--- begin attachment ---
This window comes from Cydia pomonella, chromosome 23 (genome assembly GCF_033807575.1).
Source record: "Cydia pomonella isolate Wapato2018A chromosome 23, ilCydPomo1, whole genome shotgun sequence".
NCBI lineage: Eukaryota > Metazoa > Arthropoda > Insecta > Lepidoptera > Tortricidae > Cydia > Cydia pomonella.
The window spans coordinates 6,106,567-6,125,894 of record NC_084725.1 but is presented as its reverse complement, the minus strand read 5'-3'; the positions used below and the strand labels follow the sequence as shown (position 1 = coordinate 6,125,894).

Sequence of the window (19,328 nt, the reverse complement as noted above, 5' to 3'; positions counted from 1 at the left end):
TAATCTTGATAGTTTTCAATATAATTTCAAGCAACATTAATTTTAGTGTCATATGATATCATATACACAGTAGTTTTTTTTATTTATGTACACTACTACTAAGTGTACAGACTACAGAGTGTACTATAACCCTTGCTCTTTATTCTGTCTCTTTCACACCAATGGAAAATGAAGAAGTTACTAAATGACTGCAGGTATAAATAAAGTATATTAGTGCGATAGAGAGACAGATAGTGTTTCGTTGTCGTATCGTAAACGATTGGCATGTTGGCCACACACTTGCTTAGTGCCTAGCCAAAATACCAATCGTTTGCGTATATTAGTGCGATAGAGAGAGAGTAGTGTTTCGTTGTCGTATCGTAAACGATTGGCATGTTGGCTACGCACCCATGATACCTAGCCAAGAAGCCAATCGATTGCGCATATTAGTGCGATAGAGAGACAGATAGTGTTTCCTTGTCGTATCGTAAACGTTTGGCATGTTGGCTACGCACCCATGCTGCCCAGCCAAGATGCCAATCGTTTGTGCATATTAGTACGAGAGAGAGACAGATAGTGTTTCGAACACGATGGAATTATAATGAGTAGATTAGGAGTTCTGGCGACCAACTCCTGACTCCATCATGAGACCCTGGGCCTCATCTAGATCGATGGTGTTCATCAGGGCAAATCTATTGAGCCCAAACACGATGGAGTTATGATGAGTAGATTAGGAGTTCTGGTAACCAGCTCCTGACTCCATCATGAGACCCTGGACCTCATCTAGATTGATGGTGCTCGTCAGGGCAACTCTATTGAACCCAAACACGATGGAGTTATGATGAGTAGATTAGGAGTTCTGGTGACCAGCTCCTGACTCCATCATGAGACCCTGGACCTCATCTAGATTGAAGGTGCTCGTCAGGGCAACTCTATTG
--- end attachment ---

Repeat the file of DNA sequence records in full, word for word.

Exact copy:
This window comes from Cydia pomonella, chromosome 23 (genome assembly GCF_033807575.1).
Source record: "Cydia pomonella isolate Wapato2018A chromosome 23, ilCydPomo1, whole genome shotgun sequence".
NCBI lineage: Eukaryota > Metazoa > Arthropoda > Insecta > Lepidoptera > Tortricidae > Cydia > Cydia pomonella.
The window spans coordinates 6,106,567-6,125,894 of record NC_084725.1 but is presented as its reverse complement, the minus strand read 5'-3'; the positions used below and the strand labels follow the sequence as shown (position 1 = coordinate 6,125,894).

Sequence of the window (19,328 nt, the reverse complement as noted above, 5' to 3'; positions counted from 1 at the left end):
TAATCTTGATAGTTTTCAATATAATTTCAAGCAACATTAATTTTAGTGTCATATGATATCATATACACAGTAGTTTTTTTTATTTATGTACACTACTACTAAGTGTACAGACTACAGAGTGTACTATAACCCTTGCTCTTTATTCTGTCTCTTTCACACCAATGGAAAATGAAGAAGTTACTAAATGACTGCAGGTATAAATAAAGTATATTAGTGCGATAGAGAGACAGATAGTGTTTCGTTGTCGTATCGTAAACGATTGGCATGTTGGCCACACACTTGCTTAGTGCCTAGCCAAAATACCAATCGTTTGCGTATATTAGTGCGATAGAGAGAGAGTAGTGTTTCGTTGTCGTATCGTAAACGATTGGCATGTTGGCTACGCACCCATGATACCTAGCCAAGAAGCCAATCGATTGCGCATATTAGTGCGATAGAGAGACAGATAGTGTTTCCTTGTCGTATCGTAAACGTTTGGCATGTTGGCTACGCACCCATGCTGCCCAGCCAAGATGCCAATCGTTTGTGCATATTAGTACGAGAGAGAGACAGATAGTGTTTCGAACACGATGGAATTATAATGAGTAGATTAGGAGTTCTGGCGACCAACTCCTGACTCCATCATGAGACCCTGGGCCTCATCTAGATCGATGGTGTTCATCAGGGCAAATCTATTGAGCCCAAACACGATGGAGTTATGATGAGTAGATTAGGAGTTCTGGTAACCAGCTCCTGACTCCATCATGAGACCCTGGACCTCATCTAGATTGATGGTGCTCGTCAGGGCAACTCTATTGAACCCAAACACGATGGAGTTATGATGAGTAGATTAGGAGTTCTGGTGACCAGCTCCTGACTCCATCATGAGACCCTGGACCTCATCTAGATTGAAGGTGCTCGTCAGGGCAACTCTATTG